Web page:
Zagat Survey, the company behind the original crowdsourced restaurant guide is seeking a buyer. According to the New York Times, the company, which was founded in 1979 by Tim and Nina Zagat and has since expanded its coverage to nightlife, hotel guides, and attractions, could be valued at $200 million.

What started as a two-page typed list of the Zagats' and their friends' recommendations soon became best known for its tall, slim, burgundy guidebooks that rely on the information of thousands of diners to put together quotation mark–laden blurbs. But it's the company's online presence that could prove most interesting for potential buyers:

While Zagat (pronounced zuh-GAHT) is considered the nation’s pre-eminent populist printed restaurant guide, less traditional buyers may find its online business its most attractive and underleveraged. Cellular telephone carriers like AT&T Wireless and Verizon Wireless could use it to build exclusive mobile content. Internet start-ups like OpenTable.com, which allows users to book restaurant reservations online, could pair its services with Zagat’s rankings.

What I think the Times article alludes to with the passage above but leaves unsaid is whether the print guide is relevant anymore. With so much crowdsourced dining, nightlife, and hotel information available online for free, I don't remember the last time I actually picked up the print product to use as a guide. Instead, I pick it up on the day it comes out, scan it to see who's been added and who has slipped or gained rank, and then put it on the shelf.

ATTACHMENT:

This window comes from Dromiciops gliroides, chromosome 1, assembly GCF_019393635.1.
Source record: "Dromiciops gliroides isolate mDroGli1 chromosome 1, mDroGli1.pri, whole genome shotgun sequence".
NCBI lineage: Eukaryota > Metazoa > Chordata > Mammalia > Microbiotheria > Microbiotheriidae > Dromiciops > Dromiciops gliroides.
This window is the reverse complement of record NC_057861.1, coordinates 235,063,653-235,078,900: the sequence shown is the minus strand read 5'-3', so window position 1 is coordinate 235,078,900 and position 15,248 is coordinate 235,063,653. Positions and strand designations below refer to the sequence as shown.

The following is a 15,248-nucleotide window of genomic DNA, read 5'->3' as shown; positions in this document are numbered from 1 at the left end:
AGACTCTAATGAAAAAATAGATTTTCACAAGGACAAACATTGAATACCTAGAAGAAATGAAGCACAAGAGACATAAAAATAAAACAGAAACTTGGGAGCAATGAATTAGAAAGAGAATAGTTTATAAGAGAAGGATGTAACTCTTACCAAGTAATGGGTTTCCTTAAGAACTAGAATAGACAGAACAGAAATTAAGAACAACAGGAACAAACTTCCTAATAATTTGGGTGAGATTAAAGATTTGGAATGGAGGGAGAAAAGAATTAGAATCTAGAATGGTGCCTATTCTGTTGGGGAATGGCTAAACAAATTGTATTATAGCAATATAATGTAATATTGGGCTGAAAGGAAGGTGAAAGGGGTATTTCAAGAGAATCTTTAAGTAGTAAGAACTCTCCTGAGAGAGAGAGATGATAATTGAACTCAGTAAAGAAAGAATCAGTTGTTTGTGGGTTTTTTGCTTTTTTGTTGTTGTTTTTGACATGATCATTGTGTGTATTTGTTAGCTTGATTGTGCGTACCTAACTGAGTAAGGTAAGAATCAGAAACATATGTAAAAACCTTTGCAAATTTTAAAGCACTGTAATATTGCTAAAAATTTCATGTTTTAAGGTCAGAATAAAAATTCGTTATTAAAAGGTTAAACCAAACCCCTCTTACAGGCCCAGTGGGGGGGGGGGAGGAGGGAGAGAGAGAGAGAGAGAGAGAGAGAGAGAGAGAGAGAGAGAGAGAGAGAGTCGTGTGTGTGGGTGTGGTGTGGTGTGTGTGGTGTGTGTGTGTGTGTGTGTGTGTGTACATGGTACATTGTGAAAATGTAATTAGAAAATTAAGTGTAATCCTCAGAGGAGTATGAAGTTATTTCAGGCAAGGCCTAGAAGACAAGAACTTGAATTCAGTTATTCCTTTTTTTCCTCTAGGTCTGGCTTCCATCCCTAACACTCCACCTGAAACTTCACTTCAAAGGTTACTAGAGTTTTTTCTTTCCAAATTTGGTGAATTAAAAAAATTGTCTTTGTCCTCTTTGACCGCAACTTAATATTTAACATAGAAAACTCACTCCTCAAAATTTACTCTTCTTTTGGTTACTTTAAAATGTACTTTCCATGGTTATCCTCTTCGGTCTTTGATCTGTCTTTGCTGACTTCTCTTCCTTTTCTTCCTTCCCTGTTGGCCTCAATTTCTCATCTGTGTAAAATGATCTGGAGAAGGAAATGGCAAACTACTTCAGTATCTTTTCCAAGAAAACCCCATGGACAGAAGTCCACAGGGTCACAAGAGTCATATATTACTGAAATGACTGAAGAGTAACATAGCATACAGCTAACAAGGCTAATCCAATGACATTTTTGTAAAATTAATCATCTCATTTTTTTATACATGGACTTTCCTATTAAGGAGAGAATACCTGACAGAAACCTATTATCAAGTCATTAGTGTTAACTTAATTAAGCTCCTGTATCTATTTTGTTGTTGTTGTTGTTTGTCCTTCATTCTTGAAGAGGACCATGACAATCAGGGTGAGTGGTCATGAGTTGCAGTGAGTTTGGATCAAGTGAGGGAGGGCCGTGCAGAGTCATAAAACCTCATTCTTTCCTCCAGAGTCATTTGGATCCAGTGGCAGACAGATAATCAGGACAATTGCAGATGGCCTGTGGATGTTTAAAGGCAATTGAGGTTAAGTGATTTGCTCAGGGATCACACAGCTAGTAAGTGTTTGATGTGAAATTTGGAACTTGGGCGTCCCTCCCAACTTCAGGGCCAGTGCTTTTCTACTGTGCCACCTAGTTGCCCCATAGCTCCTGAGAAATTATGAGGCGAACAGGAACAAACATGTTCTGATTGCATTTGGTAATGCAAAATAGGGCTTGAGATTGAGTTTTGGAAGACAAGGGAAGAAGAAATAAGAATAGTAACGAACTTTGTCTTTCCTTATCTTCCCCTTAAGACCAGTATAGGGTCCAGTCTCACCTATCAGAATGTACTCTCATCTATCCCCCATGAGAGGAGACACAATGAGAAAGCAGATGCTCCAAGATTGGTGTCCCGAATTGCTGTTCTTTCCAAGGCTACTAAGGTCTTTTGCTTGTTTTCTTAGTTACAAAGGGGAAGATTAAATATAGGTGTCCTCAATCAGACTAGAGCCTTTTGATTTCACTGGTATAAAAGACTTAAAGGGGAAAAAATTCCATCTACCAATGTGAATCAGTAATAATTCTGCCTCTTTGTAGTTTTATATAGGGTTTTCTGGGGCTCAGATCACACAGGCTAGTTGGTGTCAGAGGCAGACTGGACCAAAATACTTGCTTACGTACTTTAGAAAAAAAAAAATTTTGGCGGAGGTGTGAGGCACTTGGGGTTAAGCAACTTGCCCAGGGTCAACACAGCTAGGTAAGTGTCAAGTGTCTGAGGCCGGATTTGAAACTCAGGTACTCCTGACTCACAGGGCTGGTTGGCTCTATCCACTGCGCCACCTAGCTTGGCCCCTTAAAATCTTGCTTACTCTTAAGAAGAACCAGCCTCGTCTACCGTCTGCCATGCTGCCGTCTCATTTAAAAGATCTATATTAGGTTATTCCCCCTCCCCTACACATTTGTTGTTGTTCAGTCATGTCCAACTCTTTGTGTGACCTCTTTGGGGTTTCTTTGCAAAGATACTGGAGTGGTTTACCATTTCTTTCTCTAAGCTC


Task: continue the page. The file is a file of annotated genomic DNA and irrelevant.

And while the website has steadily become more functional over the years, the fact that you have to pay at least $24.95 annually to access reviews and ratings may have undermined its growth and allowed sites such as Yelp (basically the same user-generated review model, but at no cost to the reader) to steal its lunch.

In fact, the Times briefly touches on this: "Zagat has tried to build its online business, but it has largely remained a paid subscription service, preventing it from becoming a magnet for users and advertisers."

Zagat, however, remains a strong and attractive brand, and it will be interesting to see who eventually ends up buying it and what its online strategy will be thereafter. Will we see a gradual collapse of the paywall, the way the New York Times itself went and the way the Wall Street Journal appears to be going?

What do you think? Do you use the print version of the Zagat Guides, the Zagat website, or a combination of both? Or have you turned elsewhere for your dining advice?

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